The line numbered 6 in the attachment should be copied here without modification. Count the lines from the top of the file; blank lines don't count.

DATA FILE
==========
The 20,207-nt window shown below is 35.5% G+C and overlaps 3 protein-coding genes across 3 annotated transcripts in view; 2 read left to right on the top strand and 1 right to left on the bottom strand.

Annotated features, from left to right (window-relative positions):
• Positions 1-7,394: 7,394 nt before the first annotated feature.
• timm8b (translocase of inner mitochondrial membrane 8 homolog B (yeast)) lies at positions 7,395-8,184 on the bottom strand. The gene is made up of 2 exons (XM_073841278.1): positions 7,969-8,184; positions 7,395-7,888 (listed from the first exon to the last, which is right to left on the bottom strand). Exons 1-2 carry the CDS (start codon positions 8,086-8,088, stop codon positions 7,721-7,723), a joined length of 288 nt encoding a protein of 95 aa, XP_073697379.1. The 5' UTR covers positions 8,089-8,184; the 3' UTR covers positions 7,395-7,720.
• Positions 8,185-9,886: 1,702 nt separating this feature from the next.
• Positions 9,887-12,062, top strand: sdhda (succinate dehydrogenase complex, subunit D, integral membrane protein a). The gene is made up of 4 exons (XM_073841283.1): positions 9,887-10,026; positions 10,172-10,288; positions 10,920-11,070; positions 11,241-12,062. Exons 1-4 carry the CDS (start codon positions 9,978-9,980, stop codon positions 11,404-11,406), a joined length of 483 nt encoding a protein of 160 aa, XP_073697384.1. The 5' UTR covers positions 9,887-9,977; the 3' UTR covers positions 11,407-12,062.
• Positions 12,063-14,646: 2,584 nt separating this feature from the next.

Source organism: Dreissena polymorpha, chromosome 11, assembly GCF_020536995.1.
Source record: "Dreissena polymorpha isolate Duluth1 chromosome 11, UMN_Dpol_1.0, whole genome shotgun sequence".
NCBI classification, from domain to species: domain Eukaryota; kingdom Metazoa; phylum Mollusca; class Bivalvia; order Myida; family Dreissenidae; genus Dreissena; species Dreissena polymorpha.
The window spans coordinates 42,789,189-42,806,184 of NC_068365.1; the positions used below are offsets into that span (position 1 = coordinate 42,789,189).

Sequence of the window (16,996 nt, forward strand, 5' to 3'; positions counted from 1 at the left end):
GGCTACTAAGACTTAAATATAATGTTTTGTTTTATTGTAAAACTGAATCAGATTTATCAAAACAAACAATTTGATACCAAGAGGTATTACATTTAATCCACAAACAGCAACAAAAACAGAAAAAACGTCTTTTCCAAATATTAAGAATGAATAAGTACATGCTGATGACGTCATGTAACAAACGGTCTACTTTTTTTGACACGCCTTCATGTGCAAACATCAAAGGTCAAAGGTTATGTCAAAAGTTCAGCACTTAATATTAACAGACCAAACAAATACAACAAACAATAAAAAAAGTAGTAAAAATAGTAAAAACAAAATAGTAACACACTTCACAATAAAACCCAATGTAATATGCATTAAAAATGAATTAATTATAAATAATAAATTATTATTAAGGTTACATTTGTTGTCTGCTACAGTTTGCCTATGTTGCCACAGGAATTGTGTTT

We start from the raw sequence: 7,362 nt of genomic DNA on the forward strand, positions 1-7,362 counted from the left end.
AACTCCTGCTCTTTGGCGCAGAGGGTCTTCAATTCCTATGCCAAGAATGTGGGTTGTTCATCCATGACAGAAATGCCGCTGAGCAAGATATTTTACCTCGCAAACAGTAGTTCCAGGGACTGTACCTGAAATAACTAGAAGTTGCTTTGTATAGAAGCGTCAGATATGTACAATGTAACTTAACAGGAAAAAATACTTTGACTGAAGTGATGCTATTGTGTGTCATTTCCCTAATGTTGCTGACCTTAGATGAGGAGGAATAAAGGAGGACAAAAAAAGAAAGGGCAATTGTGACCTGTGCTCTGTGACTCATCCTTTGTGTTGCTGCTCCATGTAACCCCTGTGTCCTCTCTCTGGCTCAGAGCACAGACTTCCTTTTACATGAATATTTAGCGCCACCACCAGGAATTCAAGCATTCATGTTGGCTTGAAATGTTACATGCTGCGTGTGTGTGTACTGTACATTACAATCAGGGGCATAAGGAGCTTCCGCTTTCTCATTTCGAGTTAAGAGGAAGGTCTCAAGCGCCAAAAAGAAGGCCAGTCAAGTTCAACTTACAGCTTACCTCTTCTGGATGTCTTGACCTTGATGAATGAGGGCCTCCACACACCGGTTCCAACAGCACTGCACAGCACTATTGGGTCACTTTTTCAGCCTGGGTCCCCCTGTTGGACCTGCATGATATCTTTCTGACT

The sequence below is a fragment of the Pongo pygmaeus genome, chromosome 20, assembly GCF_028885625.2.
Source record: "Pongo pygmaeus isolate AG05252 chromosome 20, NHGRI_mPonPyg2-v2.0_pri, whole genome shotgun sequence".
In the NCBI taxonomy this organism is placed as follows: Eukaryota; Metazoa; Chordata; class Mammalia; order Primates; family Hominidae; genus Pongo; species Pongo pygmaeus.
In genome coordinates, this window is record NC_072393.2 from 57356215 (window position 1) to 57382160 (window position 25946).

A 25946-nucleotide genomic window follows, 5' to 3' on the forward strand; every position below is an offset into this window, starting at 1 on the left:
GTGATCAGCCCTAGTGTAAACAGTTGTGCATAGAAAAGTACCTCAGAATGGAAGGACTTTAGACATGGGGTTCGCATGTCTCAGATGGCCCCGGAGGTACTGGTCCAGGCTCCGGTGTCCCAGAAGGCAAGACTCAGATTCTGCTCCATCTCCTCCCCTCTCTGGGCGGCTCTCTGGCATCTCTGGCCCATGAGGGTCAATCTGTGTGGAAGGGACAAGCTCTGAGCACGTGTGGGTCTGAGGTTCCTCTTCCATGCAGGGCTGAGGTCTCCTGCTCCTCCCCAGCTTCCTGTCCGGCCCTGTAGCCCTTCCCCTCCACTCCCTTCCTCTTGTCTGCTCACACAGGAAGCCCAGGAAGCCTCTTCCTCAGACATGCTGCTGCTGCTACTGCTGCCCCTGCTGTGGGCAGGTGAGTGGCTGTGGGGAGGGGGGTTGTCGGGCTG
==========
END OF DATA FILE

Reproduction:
• Positions 9,887-12,062, top strand: sdhda (succinate dehydrogenase complex, subunit D, integral membrane protein a). The gene is made up of 4 exons (XM_073841283.1): positions 9,887-10,026; positions 10,172-10,288; positions 10,920-11,070; positions 11,241-12,062. Exons 1-4 carry the CDS (start codon positions 9,978-9,980, stop codon positions 11,404-11,406), a joined length of 483 nt encoding a protein of 160 aa, XP_073697384.1. The 5' UTR covers positions 9,887-9,977; the 3' UTR covers positions 11,407-12,062.